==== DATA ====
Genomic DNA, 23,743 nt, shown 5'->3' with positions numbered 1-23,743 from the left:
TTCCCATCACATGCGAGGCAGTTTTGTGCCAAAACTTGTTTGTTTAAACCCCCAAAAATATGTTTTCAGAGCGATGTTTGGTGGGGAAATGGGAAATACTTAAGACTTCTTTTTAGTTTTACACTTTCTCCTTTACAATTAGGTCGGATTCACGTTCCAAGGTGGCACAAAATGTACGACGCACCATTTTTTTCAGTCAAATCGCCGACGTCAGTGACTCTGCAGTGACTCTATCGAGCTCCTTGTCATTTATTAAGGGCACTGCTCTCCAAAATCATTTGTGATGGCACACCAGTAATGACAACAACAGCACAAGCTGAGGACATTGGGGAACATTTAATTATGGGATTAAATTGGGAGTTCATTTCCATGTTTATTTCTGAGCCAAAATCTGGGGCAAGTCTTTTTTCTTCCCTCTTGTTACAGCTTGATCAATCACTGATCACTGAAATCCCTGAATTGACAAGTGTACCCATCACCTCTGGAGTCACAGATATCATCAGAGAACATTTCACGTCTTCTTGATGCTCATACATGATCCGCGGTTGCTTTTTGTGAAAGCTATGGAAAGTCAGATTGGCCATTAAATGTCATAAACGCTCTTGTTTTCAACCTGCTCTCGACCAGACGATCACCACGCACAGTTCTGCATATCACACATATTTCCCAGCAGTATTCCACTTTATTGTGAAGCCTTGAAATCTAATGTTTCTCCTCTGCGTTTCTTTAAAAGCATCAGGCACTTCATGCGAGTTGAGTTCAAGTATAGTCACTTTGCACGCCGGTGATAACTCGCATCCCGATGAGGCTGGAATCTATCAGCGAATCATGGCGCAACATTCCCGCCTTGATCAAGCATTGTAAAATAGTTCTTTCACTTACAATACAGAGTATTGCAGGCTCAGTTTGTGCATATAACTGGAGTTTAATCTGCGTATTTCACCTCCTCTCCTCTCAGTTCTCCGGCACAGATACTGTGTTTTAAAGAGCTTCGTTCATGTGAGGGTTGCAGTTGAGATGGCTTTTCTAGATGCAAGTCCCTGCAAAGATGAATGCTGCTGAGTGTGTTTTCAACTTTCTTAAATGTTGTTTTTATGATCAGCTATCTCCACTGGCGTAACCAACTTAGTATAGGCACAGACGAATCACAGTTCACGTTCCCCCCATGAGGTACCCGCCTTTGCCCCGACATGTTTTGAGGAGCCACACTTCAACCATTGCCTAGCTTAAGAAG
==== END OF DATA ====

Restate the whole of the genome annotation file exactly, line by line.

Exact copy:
Genomic DNA, 23,743 nt, shown 5'->3' with positions numbered 1-23,743 from the left:
TTCCCATCACATGCGAGGCAGTTTTGTGCCAAAACTTGTTTGTTTAAACCCCCAAAAATATGTTTTCAGAGCGATGTTTGGTGGGGAAATGGGAAATACTTAAGACTTCTTTTTAGTTTTACACTTTCTCCTTTACAATTAGGTCGGATTCACGTTCCAAGGTGGCACAAAATGTACGACGCACCATTTTTTTCAGTCAAATCGCCGACGTCAGTGACTCTGCAGTGACTCTATCGAGCTCCTTGTCATTTATTAAGGGCACTGCTCTCCAAAATCATTTGTGATGGCACACCAGTAATGACAACAACAGCACAAGCTGAGGACATTGGGGAACATTTAATTATGGGATTAAATTGGGAGTTCATTTCCATGTTTATTTCTGAGCCAAAATCTGGGGCAAGTCTTTTTTCTTCCCTCTTGTTACAGCTTGATCAATCACTGATCACTGAAATCCCTGAATTGACAAGTGTACCCATCACCTCTGGAGTCACAGATATCATCAGAGAACATTTCACGTCTTCTTGATGCTCATACATGATCCGCGGTTGCTTTTTGTGAAAGCTATGGAAAGTCAGATTGGCCATTAAATGTCATAAACGCTCTTGTTTTCAACCTGCTCTCGACCAGACGATCACCACGCACAGTTCTGCATATCACACATATTTCCCAGCAGTATTCCACTTTATTGTGAAGCCTTGAAATCTAATGTTTCTCCTCTGCGTTTCTTTAAAAGCATCAGGCACTTCATGCGAGTTGAGTTCAAGTATAGTCACTTTGCACGCCGGTGATAACTCGCATCCCGATGAGGCTGGAATCTATCAGCGAATCATGGCGCAACATTCCCGCCTTGATCAAGCATTGTAAAATAGTTCTTTCACTTACAATACAGAGTATTGCAGGCTCAGTTTGTGCATATAACTGGAGTTTAATCTGCGTATTTCACCTCCTCTCCTCTCAGTTCTCCGGCACAGATACTGTGTTTTAAAGAGCTTCGTTCATGTGAGGGTTGCAGTTGAGATGGCTTTTCTAGATGCAAGTCCCTGCAAAGATGAATGCTGCTGAGTGTGTTTTCAACTTTCTTAAATGTTGTTTTTATGATCAGCTATCTCCACTGGCGTAACCAACTTAGTATAGGCACAGACGAATCACAGTTCACGTTCCCCCCATGAGGTACCCGCCTTTGCCCCGACATGTTTTGAGGAGCCACACTTCAACCATTGCCTAGCTTAAGAAG